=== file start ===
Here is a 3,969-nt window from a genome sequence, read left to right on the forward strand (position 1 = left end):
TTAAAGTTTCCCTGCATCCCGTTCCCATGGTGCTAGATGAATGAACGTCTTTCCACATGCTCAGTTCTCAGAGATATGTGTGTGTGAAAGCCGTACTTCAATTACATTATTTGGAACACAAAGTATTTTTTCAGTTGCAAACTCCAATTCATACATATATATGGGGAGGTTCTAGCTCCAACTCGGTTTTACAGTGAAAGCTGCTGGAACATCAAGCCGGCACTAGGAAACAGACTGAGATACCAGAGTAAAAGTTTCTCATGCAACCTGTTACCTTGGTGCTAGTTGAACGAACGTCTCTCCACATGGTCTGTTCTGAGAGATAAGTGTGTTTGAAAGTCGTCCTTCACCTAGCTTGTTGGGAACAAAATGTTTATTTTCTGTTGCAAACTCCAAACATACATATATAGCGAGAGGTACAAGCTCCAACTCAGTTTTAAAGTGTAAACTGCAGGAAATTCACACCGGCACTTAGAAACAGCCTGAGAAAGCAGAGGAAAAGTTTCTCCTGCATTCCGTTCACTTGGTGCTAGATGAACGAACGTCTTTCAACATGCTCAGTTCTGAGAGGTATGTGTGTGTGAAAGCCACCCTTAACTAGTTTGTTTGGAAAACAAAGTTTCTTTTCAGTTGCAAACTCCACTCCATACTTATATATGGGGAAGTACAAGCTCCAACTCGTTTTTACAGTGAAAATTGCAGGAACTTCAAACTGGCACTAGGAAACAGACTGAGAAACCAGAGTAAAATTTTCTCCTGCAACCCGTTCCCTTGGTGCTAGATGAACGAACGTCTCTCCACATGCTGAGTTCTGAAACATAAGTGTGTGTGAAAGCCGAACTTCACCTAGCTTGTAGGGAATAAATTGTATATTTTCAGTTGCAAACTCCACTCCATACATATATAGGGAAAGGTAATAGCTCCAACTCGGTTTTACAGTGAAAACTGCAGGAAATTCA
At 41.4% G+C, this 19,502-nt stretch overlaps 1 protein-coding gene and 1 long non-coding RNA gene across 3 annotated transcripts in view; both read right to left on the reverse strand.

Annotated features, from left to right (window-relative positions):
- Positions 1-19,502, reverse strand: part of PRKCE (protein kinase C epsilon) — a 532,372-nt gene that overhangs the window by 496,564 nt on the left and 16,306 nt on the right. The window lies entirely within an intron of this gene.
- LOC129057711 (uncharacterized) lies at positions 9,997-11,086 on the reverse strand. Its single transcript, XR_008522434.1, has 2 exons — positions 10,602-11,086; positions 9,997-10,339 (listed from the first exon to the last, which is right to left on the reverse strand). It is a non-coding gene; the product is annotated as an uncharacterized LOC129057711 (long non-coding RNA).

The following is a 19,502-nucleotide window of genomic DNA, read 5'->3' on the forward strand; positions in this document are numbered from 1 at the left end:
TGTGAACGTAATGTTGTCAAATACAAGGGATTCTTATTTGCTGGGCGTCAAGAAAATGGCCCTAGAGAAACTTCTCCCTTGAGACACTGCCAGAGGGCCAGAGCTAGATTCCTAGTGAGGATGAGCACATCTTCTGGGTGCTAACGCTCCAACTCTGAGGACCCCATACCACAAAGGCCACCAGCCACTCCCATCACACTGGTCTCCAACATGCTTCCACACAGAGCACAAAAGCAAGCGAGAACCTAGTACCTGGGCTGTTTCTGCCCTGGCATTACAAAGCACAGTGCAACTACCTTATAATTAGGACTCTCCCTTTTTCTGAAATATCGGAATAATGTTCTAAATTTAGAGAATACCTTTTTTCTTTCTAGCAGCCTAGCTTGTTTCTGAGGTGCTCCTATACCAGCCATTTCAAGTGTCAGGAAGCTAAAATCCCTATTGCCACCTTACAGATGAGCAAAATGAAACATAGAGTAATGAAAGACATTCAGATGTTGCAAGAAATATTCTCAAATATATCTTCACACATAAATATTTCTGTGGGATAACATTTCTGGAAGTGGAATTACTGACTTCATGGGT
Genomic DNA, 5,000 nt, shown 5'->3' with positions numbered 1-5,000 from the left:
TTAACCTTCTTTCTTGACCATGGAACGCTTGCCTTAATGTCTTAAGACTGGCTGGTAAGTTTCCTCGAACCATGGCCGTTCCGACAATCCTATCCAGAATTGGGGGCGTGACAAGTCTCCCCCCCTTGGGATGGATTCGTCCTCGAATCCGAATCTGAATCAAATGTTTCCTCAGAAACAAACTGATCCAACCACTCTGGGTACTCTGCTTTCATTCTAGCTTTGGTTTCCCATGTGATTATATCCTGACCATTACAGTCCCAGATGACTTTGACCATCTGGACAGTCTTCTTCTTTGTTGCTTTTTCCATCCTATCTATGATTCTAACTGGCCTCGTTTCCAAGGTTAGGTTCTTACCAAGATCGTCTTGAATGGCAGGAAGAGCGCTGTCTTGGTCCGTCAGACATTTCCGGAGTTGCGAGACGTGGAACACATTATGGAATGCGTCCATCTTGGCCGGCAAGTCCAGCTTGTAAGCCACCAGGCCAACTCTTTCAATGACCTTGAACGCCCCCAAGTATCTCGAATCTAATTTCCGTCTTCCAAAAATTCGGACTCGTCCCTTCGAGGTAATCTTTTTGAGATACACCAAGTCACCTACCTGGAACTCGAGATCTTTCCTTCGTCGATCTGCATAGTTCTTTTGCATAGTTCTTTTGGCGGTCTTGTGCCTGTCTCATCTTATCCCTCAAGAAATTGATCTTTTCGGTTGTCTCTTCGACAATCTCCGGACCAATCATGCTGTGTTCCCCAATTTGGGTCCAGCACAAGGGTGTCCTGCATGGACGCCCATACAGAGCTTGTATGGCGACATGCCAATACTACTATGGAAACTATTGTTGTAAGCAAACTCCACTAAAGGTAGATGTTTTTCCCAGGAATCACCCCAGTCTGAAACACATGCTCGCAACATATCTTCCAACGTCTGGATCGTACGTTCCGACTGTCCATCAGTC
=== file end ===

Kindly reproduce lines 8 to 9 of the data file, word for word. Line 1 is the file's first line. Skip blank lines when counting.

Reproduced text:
TGTGAACGTAATGTTGTCAAATACAAGGGATTCTTATTTGCTGGGCGTCAAGAAAATGGCCCTAGAGAAACTTCTCCCTTGAGACACTGCCAGAGGGCCAGAGCTAGATTCCTAGTGAGGATGAGCACATCTTCTGGGTGCTAACGCTCCAACTCTGAGGACCCCATACCACAAAGGCCACCAGCCACTCCCATCACACTGGTCTCCAACATGCTTCCACACAGAGCACAAAAGCAAGCGAGAACCTAGTACCTGGGCTGTTTCTGCCCTGGCATTACAAAGCACAGTGCAACTACCTTATAATTAGGACTCTCCCTTTTTCTGAAATATCGGAATAATGTTCTAAATTTAGAGAATACCTTTTTTCTTTCTAGCAGCCTAGCTTGTTTCTGAGGTGCTCCTATACCAGCCATTTCAAGTGTCAGGAAGCTAAAATCCCTATTGCCACCTTACAGATGAGCAAAATGAAACATAGAGTAATGAAAGACATTCAGATGTTGCAAGAAATATTCTCAAATATATCTTCACACATAAATATTTCTGTGGGATAACATTTCTGGAAGTGGAATTACTGACTTCATGGGT
Genomic DNA, 5,000 nt, shown 5'->3' with positions numbered 1-5,000 from the left: